Sine and Cosine: Overview
The **sine** (abbreviated "**sin**") and cosine
("**cos**") are the two most prominent
trigonometric functions.
All other trig functions can be expressed in terms of them. In fact, the sine
and cosine functions are closely related and can be expressed in terms of
each other.

Definition 1 is the simplest and most intuitive definition of the
sine and cosine function. The sine definition basically says that,
on a right triangle,
the following measurements are related:

- the measurement of one of the non-right angles (q)
- the length of the side opposite to that angle
- the length of the triangle's hypotenuse

Alternately, the cosine definition basically says that,
on a right triangle,
the following measurements are related:

- the measurement of one of the non-right angles (q)
- the length of the side adjacent to that angle
- the length of the triangle's hypotenuse

Futhermore, Definition I gives exact
equations that describe each of these relations:

sin(q) = opposite / hypotenuse

cos(q) = adjacent / hypotenuse

This first equation says that if we evaluate the sine of that angle
q, we will get the exact same value as if we divided the length
of the side **opposite** to that angle by the length of the triangle's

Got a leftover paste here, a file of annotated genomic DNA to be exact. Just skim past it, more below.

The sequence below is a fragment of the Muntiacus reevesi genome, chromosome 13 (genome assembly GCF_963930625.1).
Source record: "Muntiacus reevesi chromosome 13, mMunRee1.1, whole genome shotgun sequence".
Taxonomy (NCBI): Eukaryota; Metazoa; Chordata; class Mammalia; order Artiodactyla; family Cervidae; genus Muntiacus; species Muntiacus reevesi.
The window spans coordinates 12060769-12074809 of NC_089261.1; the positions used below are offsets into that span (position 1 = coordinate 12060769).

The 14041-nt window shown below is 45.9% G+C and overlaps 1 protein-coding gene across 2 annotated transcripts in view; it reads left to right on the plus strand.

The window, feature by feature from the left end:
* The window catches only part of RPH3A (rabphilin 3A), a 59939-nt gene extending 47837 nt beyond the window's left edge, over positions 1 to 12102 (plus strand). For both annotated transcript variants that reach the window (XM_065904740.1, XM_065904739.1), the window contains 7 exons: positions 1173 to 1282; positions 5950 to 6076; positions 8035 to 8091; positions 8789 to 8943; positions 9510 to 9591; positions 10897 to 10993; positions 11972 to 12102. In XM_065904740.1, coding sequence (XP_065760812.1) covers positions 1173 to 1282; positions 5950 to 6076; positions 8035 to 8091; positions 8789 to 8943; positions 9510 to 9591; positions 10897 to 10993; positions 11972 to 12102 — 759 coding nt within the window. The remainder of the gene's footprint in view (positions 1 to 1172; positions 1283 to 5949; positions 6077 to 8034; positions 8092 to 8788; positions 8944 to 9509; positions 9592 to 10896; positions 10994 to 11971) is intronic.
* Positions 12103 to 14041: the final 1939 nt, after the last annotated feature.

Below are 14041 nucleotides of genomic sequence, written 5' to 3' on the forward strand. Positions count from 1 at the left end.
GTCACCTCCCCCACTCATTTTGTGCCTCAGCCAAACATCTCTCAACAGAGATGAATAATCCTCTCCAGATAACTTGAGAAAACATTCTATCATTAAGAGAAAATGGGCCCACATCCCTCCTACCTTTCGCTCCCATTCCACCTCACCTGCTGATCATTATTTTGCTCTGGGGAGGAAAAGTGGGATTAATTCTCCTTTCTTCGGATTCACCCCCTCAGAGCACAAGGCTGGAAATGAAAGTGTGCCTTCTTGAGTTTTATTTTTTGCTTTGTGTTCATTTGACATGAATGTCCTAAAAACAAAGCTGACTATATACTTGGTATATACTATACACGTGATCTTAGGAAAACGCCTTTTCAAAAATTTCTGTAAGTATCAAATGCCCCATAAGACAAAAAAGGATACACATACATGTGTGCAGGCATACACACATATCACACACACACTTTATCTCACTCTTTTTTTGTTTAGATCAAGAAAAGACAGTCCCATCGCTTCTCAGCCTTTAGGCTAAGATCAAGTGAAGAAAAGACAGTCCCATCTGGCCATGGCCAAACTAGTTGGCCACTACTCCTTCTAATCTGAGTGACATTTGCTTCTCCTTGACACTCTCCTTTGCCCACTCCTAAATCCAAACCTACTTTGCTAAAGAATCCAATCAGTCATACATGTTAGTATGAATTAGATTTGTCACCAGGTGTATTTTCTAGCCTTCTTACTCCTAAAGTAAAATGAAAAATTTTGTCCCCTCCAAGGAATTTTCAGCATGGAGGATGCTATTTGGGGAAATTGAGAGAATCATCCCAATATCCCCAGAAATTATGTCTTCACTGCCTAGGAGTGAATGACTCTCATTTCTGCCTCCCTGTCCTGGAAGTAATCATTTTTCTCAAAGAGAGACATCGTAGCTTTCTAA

hypotenuse. This second equation says that if we evaluate the cosine of that angle
q, we will get the exact same value as if we divided the length
of the side **adjacent** to that angle by the length of the triangle's
hypotenuse.
These relations holds for any right triangle, regardless
of size.

The main result is this: If we *know* the values of any two of the
above quantities, we can use the above relation to mathematically
*derive* the third quantity. For example, the sine
function allows us to answer any of the following three questions:

"Given a right triangle, where the measurement of one of the
non-right *angles* (q) is known and the length of the
side *opposite* to that angle q is known, __find the
length of the triangle's __*hypotenuse*."

"Given a right triangle, where the measurement of one of the
non-right *angles* (q) is known and the length of the
triangle's *hypotenuse* is known, __find the
length of the side __*opposite* to that angle q."

"Given a right triangle, where the length of the
triangle's *hypotenuse* and the length of
one of the triangle's other sides is known, __find the
measurement of the __*angle* (q) *opposite* to that
other side."

The cosine is similar, except that the adjacent side is used
instead of the opposite side.

The functions takes the forms **y = sin(q)**
and **x = cos(q)**.
Usually, q is an angle measurement and x and y denotes lengths.

The sine and cosine functions, like all trig functions,
evaluate differently depending on the units
on q, such as *degrees, radians, or grads*. For example, sin(90°) = 1, while sin(90)=0.89399....
explaination

Both functions are trigonometric **cofunctions** of each other,
in that function of the complementary angle, which is the "cofunction,"
is equal to the other function:

sin(x) = cos(90°-x) and

cos(x) = sin(90°-x).

Furthermore, sine and cosine are mutually

**orthogonal**.